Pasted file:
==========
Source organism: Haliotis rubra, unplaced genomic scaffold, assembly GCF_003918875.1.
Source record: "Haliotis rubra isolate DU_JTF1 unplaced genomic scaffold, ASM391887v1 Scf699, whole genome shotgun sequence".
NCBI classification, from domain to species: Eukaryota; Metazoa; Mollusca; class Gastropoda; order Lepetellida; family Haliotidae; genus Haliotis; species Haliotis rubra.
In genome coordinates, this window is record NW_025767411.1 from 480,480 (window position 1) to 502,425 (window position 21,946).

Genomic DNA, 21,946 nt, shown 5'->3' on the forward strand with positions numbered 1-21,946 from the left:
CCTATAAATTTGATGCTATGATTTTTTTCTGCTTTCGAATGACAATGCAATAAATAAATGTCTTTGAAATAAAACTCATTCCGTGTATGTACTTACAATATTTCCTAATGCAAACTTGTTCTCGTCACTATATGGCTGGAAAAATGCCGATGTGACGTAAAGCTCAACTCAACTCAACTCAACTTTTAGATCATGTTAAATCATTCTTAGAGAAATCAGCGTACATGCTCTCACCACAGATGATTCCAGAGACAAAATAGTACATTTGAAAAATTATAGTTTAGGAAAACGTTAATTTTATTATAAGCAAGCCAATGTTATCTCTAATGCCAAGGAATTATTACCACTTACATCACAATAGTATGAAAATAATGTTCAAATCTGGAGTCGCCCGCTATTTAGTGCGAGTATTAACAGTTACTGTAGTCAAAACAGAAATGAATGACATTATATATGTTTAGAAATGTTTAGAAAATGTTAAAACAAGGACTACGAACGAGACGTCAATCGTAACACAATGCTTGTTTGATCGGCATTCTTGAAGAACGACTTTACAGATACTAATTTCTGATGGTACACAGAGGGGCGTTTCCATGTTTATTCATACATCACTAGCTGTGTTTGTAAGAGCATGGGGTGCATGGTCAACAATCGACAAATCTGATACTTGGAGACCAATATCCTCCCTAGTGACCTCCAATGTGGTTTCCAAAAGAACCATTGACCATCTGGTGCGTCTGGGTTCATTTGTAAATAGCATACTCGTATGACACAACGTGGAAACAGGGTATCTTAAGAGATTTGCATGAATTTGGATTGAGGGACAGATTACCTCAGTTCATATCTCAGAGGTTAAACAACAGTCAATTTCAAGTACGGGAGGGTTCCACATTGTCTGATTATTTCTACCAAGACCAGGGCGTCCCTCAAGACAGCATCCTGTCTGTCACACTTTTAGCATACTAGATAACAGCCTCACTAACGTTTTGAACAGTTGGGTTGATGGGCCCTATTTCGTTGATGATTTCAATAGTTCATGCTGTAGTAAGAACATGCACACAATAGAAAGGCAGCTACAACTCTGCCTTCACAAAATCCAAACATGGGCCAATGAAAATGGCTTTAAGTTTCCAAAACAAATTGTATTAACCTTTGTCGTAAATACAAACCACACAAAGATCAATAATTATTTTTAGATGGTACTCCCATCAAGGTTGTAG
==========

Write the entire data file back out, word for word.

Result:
Source organism: Haliotis rubra, unplaced genomic scaffold, assembly GCF_003918875.1.
Source record: "Haliotis rubra isolate DU_JTF1 unplaced genomic scaffold, ASM391887v1 Scf699, whole genome shotgun sequence".
NCBI classification, from domain to species: Eukaryota; Metazoa; Mollusca; class Gastropoda; order Lepetellida; family Haliotidae; genus Haliotis; species Haliotis rubra.
In genome coordinates, this window is record NW_025767411.1 from 480,480 (window position 1) to 502,425 (window position 21,946).

Genomic DNA, 21,946 nt, shown 5'->3' on the forward strand with positions numbered 1-21,946 from the left:
CCTATAAATTTGATGCTATGATTTTTTTCTGCTTTCGAATGACAATGCAATAAATAAATGTCTTTGAAATAAAACTCATTCCGTGTATGTACTTACAATATTTCCTAATGCAAACTTGTTCTCGTCACTATATGGCTGGAAAAATGCCGATGTGACGTAAAGCTCAACTCAACTCAACTCAACTTTTAGATCATGTTAAATCATTCTTAGAGAAATCAGCGTACATGCTCTCACCACAGATGATTCCAGAGACAAAATAGTACATTTGAAAAATTATAGTTTAGGAAAACGTTAATTTTATTATAAGCAAGCCAATGTTATCTCTAATGCCAAGGAATTATTACCACTTACATCACAATAGTATGAAAATAATGTTCAAATCTGGAGTCGCCCGCTATTTAGTGCGAGTATTAACAGTTACTGTAGTCAAAACAGAAATGAATGACATTATATATGTTTAGAAATGTTTAGAAAATGTTAAAACAAGGACTACGAACGAGACGTCAATCGTAACACAATGCTTGTTTGATCGGCATTCTTGAAGAACGACTTTACAGATACTAATTTCTGATGGTACACAGAGGGGCGTTTCCATGTTTATTCATACATCACTAGCTGTGTTTGTAAGAGCATGGGGTGCATGGTCAACAATCGACAAATCTGATACTTGGAGACCAATATCCTCCCTAGTGACCTCCAATGTGGTTTCCAAAAGAACCATTGACCATCTGGTGCGTCTGGGTTCATTTGTAAATAGCATACTCGTATGACACAACGTGGAAACAGGGTATCTTAAGAGATTTGCATGAATTTGGATTGAGGGACAGATTACCTCAGTTCATATCTCAGAGGTTAAACAACAGTCAATTTCAAGTACGGGAGGGTTCCACATTGTCTGATTATTTCTACCAAGACCAGGGCGTCCCTCAAGACAGCATCCTGTCTGTCACACTTTTAGCATACTAGATAACAGCCTCACTAACGTTTTGAACAGTTGGGTTGATGGGCCCTATTTCGTTGATGATTTCAATAGTTCATGCTGTAGTAAGAACATGCACACAATAGAAAGGCAGCTACAACTCTGCCTTCACAAAATCCAAACATGGGCCAATGAAAATGGCTTTAAGTTTCCAAAACAAATTGTATTAACCTTTGTCGTAAATACAAACCACACAAAGATCAATAATTATTTTTAGATGGTACTCCCATCAAGGTTGTAG